If viewed as an electrocardiogram, the profile of a world cycling championship road race would traditionally suggest someone on the point of nodding off.
There might be occasional blips, where said person jolts back into consciousness, perhaps to wipe some slobber from their chin, but nothing too much to get the heart racing.
This year’s road race ECG resembles someone running an ultra-marathon – with an under-dressed Ellyse Perry alongside them for the second half.
World championship road race winners are usually muscle-bound Viking lookalikes, such as Thor Hushovd or Peter Sagan, with a penchant for sprinting and a hatred of hills.
That’s a big motivation to stay off the TobleroneRichie Porte on a tailor-made world championship road race
This year’s course would be as popular with such riders as Donald Trump at a Mexican restaurant.
The 258.5-kilometre course from Kufstein to Innsbruck in the Austrian state of Tyrol features a total of 4670 metres climbing.
That’s just short of the height of Mont Blanc, western Europe’s highest peak situated about midway between the end of the course and Richie Porte’s home in Monaco.
If there was one positive to emerge from the Tasmanian’s latest Tour de France misfortune – other than being excused from new-born nappy changing – it was that his crash was not season-ending.
It wasn't the way we wanted to see @richie_porte leave #TDF2018 but we are happy to see a smile back on his face.— BMC Racing Team (@BMCProTeam) July 16, 2018
Before Richie made his way home, we sat down to talk about the crash and his objectives for the rest of the season. Join us in wishing Richie a speedy recovery! pic.twitter.com/hzoSSCOJoD
Unlike the 2017 Tour or 2016 Olympics, Porte’s third successive year of bone-breaking bad luck was not coming to a premature end.
It would have been zero comfort to the 33-year-old a week ago when he sat on a curb near Arras nursing what he instantly knew was a cracked collarbone, but his continued hate-hate relationship with his sport’s biggest race could actually present an opportunity.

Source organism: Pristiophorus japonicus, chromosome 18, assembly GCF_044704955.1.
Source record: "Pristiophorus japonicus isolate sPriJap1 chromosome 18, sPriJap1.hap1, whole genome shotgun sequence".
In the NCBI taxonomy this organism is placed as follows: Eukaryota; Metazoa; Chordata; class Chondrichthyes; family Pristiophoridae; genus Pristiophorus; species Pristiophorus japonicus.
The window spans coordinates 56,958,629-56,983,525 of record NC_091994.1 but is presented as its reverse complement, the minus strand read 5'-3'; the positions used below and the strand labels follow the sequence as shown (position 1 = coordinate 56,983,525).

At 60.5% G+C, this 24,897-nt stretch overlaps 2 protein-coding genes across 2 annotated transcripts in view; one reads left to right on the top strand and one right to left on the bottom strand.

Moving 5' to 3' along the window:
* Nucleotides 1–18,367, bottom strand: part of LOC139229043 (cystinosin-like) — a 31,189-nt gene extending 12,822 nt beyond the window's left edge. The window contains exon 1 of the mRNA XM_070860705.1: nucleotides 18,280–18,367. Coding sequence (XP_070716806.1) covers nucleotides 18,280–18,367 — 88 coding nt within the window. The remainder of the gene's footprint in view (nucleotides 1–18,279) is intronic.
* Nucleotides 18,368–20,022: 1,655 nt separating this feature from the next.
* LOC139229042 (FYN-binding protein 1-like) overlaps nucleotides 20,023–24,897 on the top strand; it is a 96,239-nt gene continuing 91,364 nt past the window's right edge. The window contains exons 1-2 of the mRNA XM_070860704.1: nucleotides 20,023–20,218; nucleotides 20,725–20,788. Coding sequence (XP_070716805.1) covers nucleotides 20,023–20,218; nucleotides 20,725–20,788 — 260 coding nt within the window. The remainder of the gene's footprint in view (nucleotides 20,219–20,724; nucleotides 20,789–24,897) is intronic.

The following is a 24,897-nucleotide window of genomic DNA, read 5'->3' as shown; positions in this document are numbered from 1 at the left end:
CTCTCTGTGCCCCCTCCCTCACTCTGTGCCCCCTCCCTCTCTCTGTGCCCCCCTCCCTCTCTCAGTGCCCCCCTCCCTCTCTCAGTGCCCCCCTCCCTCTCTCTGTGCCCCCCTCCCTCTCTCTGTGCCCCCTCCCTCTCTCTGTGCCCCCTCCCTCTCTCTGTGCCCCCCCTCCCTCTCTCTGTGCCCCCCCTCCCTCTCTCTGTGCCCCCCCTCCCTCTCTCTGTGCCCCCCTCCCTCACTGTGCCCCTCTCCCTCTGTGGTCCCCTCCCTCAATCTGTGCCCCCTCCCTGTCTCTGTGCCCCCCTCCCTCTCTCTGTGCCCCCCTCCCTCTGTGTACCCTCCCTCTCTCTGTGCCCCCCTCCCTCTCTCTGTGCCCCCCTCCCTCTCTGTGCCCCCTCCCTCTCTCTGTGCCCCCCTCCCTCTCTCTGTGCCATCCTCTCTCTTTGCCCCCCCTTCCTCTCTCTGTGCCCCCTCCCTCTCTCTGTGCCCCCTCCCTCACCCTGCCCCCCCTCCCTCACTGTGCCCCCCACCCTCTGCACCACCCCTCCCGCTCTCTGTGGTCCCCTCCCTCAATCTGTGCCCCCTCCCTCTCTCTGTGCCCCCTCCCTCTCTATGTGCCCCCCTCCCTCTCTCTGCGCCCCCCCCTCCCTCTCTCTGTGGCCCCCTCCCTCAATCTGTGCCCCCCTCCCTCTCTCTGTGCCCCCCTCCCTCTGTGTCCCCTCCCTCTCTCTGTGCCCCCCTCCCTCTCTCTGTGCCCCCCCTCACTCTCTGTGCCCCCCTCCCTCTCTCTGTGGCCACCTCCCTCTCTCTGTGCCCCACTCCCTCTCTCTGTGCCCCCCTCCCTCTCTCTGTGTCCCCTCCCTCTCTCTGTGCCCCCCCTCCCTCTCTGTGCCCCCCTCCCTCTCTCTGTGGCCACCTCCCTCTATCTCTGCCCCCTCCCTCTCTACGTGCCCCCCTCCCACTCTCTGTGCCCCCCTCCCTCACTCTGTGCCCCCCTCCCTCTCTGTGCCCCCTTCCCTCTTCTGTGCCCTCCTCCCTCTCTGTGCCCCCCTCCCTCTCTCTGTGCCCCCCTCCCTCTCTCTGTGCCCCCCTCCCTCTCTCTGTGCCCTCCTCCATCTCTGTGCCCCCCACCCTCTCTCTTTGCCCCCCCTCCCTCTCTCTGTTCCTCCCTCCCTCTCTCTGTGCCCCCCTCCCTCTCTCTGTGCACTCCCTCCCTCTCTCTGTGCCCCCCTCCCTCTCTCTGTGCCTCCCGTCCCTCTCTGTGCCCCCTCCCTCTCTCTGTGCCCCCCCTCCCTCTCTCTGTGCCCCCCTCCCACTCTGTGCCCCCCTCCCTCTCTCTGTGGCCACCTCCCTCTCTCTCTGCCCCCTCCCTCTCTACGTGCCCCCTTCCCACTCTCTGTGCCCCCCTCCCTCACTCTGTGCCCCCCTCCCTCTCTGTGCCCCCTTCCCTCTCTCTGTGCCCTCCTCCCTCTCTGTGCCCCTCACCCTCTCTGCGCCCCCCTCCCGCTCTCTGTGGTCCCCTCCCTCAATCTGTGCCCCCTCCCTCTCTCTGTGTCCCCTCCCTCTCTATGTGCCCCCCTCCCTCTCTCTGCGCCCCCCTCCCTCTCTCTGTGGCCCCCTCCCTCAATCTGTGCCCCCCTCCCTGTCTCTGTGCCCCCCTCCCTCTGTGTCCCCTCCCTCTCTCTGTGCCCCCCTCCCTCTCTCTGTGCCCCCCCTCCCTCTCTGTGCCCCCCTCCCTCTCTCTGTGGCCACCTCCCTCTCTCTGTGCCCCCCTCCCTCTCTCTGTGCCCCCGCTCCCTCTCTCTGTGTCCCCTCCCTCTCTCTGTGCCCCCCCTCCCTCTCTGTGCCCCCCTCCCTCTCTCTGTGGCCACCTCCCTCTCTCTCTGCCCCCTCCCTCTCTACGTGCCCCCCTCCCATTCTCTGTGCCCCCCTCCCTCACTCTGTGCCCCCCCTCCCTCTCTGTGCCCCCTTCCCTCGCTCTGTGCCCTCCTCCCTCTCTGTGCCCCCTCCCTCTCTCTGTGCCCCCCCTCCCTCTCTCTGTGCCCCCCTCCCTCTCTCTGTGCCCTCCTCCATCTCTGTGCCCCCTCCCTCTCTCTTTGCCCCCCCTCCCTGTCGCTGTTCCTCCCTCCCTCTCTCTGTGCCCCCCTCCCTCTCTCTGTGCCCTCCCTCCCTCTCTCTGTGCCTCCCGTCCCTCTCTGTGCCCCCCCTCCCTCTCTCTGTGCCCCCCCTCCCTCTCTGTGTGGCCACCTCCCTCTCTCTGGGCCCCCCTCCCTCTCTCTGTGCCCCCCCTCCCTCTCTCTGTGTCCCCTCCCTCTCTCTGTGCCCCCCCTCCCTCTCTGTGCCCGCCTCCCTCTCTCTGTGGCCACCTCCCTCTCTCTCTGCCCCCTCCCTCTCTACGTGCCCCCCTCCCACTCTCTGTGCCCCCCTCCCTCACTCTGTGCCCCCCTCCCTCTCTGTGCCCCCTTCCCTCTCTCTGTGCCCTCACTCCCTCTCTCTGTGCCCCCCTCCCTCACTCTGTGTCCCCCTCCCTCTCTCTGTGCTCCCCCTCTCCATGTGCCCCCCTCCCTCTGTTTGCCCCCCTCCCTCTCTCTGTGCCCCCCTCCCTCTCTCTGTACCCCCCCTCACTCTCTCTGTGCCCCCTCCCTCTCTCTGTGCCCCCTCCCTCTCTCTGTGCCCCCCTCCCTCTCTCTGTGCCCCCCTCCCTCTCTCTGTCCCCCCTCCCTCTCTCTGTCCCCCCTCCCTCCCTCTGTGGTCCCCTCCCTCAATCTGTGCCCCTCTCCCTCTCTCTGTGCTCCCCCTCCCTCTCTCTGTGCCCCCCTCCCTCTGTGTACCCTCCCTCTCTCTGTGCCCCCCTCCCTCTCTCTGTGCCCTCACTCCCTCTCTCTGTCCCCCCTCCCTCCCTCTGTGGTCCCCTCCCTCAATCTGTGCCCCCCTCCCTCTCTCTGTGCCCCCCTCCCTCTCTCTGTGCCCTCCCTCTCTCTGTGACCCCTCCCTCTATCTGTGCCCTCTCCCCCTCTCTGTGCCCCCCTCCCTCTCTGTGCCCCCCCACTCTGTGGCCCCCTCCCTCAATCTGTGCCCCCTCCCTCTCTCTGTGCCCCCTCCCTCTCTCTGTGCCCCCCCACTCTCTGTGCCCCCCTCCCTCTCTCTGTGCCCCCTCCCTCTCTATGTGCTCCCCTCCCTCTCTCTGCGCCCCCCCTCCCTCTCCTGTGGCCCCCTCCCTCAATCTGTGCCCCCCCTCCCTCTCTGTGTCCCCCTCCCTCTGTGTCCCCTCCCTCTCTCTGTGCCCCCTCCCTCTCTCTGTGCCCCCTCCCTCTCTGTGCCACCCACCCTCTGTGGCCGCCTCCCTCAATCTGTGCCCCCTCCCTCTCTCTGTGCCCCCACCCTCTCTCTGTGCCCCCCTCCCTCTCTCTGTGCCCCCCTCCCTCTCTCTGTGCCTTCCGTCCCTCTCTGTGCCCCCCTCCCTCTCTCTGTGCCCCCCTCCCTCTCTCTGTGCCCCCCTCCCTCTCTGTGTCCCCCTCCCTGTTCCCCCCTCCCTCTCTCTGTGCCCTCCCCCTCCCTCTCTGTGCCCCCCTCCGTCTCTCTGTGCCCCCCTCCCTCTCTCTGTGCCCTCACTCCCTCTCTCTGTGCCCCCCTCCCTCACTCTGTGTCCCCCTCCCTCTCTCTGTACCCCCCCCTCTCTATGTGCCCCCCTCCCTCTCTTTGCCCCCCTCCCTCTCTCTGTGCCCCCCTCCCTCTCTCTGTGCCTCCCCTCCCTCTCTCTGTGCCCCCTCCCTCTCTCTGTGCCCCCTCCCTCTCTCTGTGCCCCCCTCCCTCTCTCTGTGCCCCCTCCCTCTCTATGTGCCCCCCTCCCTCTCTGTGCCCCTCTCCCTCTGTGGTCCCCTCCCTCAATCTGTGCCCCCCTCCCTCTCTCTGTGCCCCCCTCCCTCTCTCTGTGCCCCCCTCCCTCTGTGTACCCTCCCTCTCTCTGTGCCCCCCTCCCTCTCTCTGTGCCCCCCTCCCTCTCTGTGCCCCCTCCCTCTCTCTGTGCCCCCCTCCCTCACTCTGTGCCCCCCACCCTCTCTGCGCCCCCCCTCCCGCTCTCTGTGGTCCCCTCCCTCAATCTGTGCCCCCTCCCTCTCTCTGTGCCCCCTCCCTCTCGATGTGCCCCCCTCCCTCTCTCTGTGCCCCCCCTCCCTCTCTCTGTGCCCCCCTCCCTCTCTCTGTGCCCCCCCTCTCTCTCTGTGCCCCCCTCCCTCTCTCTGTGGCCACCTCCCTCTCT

Porte’s Tour de France success rate always seems to have been right up there with Spinal Tap drummers.
His podium pushes have been derailed by everything from pneumonia in 2014 and a puncture in 2016 to pandemonium in 2017 when he reset the bar for horrific race-ending crashes.
If every cloud does have a silver lining, maybe this one can be found a kilometre above sea level just north of Patsch.
Maybe it’s apt that a French door should open for someone called Porte. Sorry about that one.
Even before he flew to Europe this year, Porte told The Examiner he was salivating at the prospect of a world championship road race designed for climbers.
“I think there’s about 5000m of climbing and that’s a big motivation to stay off the Toblerone after the Tour and try and target that, but I have a lot of racing in the meantime,” he said.
That racing featured podium finishes in the Tour de Romandie and Tour de Suisse through the same Alpine terrain Porte will face at 9.40am on Sunday, September 30, should he – and Cycling Australia – choose to take that particular autobahn.
Before that, from August 25 to September 16, is the season’s final Grand Tour, the Vuelta a Espana complete with its nine summit finishes, 40km of individual time trials and a brutal penultimate stage which somehow squeezes 4000 horizontal metres into just 105.8 vertical kilometres.
Porte has only ridden the Vuelta once, in 2012, but it was another race on his radar at the start of the season.
“The Vuelta is not something you can just go and get through. It’s got the most vertical climbing of the three Grand Tours,” he said in January.
“It depends how I come out of the Tour. There’s a lot of water to go under the bridge before then.”
If the clavicle cannot cope with a three-week 3271.4km ordeal, Innsbruck could offer Porte the chance for redemption and to add to a proud Tasmanian record at recent world championships.
In 2007 in the German city of Stuttgart, Wes Sulzberger came second to Slovakian Peter Velits in the under-23 road race.
Two years later, Flowery Gully’s finest (sorry Bernie) was a key component to Cadel Evans’ victory.
In 2010 Porte came fourth in the time trial in Geelong.
A year later he was sixth at the same championships in Copenhagen where Launceston’s Matt Goss was a fraction of a second away from adding a road world title to his track equivalent before settling for silver behind Brit Mark Cavendish.
Then in 2013, the Spanish city of Ponferrada bore witness to Tasmanians topping two of the 10 global podiums as Hobart’s Campbell Flakemore won the under-23 time trial and Devonport’s Macey Stewart added the junior equivalent.
Thanks to the width of a Cavendish tyre, Evans remains the only Australian to have won the elite men’s road race at a world championship.
It was on a course almost tailor-made near his home in Mendrisio, Switzerland.
The same could be said of this year’s course for Porte, even if it would require a Hannibal-like effort to walk home.
But if he were to scale the summit, he could celebrate with a certain chocolate bar with an Alpine peak on its logo.